By looking at data collected by SOHO in the mid 1990s, scientists from Russia's Space Research Institute and elsewhere were able to work out the extent and density of the geocorona. What they found was that sunlight on the day side of the Earth compresses the hydrogen until it reaches a density of 70 atoms per cubic cm at an altitude of 37,000 miles (60,000 km), and on the night side it can expand out until it has a density of only 0.2 atoms per cubic cm at the distance of the Moon's orbit. According to the study leader Igor Baliukin, the geocorona is so tenuous that it poses no hazard to astronauts or spacecraft.Read Replies (0)
By msmash from Slashdot's closer-look department
A company that claims to combat app piracy is a pirate itself, according to a report Oracle released this week. From a report: Oracle claims the company, Tapcore, has been perpetrating a massive ad fraud on Android devices by infecting apps with software that ring up fake ad impressions and drain people's data. Based in The Netherlands, Tapcore works with developers to identify when apps are pirated and then enables developers to make money from those bootleg copies by serving ads. Oracle says that Tapcore's anti-piracy code was a Trojan horse that was generating fake mobile websites to trick ad serving platforms into paying them for non-existent ad inventory.
"The code is delivering a steady stream of invisible video ads and spoofing domains," Dan Fichter, VP of software development at Oracle Data Cloud, tells Ad Age. "On all those impressions it looked like the advertiser was running ads on legitimate mobile websites. Not only were they not on a website, they were on an invisible web browser." On its website, Tapcore says it works with more than 3,000 apps, serving 150 million ad impressions a day. The apps whose pirated versions it has worked with include titles like "Perfect 365," "Draw Clash of Clans," "Vertex" and "Solitaire: Season 4," according to Oracle's report.Read Replies (0)
By BeauHD from Slashdot's ignoring-the-instructions department
An anonymous reader quotes a report from Ars Technica: The legislator in question is Republican Joe Read, who represents an area north of Missoula, home of many fine scientists at the University of Montana. Read has eight bills under consideration in the current session of the legislature, and two of those focus on climate change. One of them focuses on his state's role in any greenhouse gas regulatory program that would be instituted under a future president. Read is apparently unaware of past legal precedent indicating that the federal government has the legal ability to regulate pollutants. Instead, the preamble of the bill seemingly argues that Montana's emissions are all due to commerce that takes place within the state, and thus "any federal greenhouse gas regulatory program in the form of law or rule violates the 10th Amendment of the Constitution of the United States."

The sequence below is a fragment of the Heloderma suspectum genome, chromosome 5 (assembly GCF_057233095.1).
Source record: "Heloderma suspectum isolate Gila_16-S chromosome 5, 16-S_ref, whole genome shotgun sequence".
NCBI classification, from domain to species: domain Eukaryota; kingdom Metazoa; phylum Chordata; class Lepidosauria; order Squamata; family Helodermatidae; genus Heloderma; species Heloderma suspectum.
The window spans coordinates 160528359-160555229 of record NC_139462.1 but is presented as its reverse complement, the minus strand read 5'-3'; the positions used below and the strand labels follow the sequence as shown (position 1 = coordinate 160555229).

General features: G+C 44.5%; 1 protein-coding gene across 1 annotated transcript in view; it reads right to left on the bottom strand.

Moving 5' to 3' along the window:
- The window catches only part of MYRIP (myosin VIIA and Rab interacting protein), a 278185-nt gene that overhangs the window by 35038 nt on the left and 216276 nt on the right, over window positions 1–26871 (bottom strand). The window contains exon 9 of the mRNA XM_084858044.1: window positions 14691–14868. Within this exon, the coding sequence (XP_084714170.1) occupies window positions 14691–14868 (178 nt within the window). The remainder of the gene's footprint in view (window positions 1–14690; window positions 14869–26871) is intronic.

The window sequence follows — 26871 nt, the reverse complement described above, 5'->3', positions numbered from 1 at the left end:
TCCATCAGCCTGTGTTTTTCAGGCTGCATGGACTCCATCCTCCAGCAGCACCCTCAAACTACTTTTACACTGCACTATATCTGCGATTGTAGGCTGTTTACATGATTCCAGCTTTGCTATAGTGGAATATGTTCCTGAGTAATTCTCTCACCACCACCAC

As a result, the bill would prohibit state agencies, officials, and employees from doing anything to cooperate with federal efforts to limit greenhouse gas emissions. If passed, the Montana government "may not implement or enforce in any way any federal regulation, rule, or policy implementing a federal greenhouse gas regulatory program." But if you thought Read's grasp of constitutional law was shaky, you should check out his reason for objecting to doing anything about climate change. That's laid out in his second bill, which targets both science education and in-state programs designed to reduce carbon emissions. And it doesn't mince words, suggesting that pretty much all the scientists have it wrong: "the [US] National Climate Assessment makes the same errors as the Intergovernmental Panel on Climate Change, and the National Academy of Sciences is also fundamentally wrong about climate change."Read Replies (0)